being in time for a train !), and found not lost of sowing the seed among our party settled down amongst all some dear village women in the next the luggage which was lying about, carriage. We were thankful to arrive and beginning their evening meal, safely, and after all partaking of curry which we had arranged they should and rice, sitting round on the ground, take with them ! A grand idea struck we retired to bed. us-give some of the poor, thirsty Early next morning the whole party bibis (women) tea in the second class went down to the river's edge. It is waiting-room! So accordingly a a wonderful and beautiful sight to see tribe was conducted with care along an expanse of water in dry and the platform, and sat down on the thirsty India. Nothing would do but floor of the waiting room. Having we must cross the river, so a boat was bargained with the man to give it us fetched. Well,—but was it a boat? a little cheaper, we proceeded to feed To what shall I liken it ? A large, them.
flat frying-pan, made of wood, upon The old «
sweeper” did not know which some fifty people with oxen and what to make of a cup and saucer, carts could cross over ! Into this and looked at it in silent awe. Dear with a rush went the children, and in a Begum Jān, our Bible-woman, seeing sun of some 150° we slowly wended to her sister's alarmed condition, said, the other side, “ to England,” as the “Well, this is a beautiful place we children said. Then, of course, came have come to; but never mind, the going into the water, and in less time ark where Noah was was beautiful, than it takes to write it, numbers of and all sorts of animals went in little brown-looking frogs were hopthere!"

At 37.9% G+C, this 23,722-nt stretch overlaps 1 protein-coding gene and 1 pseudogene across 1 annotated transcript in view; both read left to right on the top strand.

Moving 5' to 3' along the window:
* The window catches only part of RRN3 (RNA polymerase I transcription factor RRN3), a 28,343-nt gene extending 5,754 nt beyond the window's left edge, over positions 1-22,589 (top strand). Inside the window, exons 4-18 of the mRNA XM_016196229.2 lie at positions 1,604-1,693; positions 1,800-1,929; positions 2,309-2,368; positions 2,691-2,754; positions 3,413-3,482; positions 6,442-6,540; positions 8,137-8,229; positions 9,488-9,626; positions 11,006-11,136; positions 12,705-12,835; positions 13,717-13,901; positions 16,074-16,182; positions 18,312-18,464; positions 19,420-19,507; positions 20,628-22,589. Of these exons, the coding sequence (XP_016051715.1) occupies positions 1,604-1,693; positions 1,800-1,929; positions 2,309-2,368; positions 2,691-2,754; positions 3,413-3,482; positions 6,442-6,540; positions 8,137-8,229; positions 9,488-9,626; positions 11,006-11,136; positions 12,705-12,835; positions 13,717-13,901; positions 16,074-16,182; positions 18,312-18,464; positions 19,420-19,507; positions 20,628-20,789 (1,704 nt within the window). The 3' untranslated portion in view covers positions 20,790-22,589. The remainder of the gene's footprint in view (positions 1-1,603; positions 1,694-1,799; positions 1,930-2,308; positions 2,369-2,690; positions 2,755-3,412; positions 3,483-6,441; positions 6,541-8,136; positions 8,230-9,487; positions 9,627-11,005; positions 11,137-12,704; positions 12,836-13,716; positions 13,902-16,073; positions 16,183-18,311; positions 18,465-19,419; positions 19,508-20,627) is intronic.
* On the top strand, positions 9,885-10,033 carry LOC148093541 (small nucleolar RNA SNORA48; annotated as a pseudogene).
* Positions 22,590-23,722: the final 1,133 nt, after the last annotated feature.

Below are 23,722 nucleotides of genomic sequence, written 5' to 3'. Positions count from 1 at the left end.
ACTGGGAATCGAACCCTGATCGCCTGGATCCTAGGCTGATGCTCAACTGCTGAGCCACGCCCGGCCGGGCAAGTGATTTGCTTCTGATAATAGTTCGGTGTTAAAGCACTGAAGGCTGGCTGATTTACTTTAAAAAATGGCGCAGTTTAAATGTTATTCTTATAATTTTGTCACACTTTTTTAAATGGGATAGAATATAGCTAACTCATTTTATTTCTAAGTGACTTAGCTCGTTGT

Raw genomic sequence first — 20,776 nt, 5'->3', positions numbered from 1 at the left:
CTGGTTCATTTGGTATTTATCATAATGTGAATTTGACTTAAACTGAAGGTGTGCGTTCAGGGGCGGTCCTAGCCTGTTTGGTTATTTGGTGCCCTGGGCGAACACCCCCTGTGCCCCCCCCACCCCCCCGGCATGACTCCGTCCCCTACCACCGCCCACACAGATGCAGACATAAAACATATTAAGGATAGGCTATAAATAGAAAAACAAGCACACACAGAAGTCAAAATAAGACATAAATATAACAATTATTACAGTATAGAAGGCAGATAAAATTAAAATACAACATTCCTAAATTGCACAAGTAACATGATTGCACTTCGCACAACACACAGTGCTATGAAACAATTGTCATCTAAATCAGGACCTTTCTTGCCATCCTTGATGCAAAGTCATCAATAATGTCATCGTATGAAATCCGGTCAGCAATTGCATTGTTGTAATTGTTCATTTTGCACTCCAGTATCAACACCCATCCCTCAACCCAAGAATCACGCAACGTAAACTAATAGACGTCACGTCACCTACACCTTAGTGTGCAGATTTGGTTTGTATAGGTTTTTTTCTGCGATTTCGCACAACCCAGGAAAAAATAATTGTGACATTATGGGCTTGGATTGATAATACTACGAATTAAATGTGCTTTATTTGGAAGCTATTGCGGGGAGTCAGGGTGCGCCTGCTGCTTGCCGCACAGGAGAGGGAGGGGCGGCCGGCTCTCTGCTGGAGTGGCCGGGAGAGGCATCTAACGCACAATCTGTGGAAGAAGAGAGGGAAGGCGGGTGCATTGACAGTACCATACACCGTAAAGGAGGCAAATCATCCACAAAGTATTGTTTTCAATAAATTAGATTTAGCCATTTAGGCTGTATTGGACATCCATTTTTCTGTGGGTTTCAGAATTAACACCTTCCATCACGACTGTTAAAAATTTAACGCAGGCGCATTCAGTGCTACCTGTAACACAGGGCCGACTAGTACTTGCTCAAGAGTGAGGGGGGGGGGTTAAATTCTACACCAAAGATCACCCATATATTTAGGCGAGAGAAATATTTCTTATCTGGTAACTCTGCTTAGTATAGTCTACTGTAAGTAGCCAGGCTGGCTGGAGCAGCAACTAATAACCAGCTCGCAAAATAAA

ping about with evident delight. The Finally, having got them all on to whole day was spent very happily, and the platform, we waited where we in the evening we met to thank God hoped the train would come. It did for such a treat, and to try and imcome, and rushed pist us, and an press it upon all that it came from order was given,“ Right the other side, His loving Hands. The next morning Miss,” so beds and babies, pots, pans, we returned to Amritsar, and from cripples, blind and old, were bustled there again to Tarn Taran, some of along, all heads turning to look and the children with fever from bathing wonder “where these Miss Sahibs and and general excitement, but they soon their mixed multitude have come all recovered, and it will take a long from, and where they are going.” time to efface the remembrance of The children shouted their “ bhajans" Easter time at the Biās. all the way, and the opportunity was
Flotsam and Jetsam.
LORD ROBERTS ON THE NEEDS OF INDIAN WOMEN.—Lord Roberts, just as he was leaving India, said in the presence of the Viceroy and other officials : “ The large majority of the women of India live outside the great towns; and for these-probably not less than one hundred and forty million-skilled medical aid is at present an impossibility. . . . It is extremely improbable that Native ladies, or even those of the inferior classes, will ever allow themselves to be attended by male doctors. It is therefore essential that women should be trained to carry on the work of doctors and medical subordinates."— From “ Life and Light for Woman.”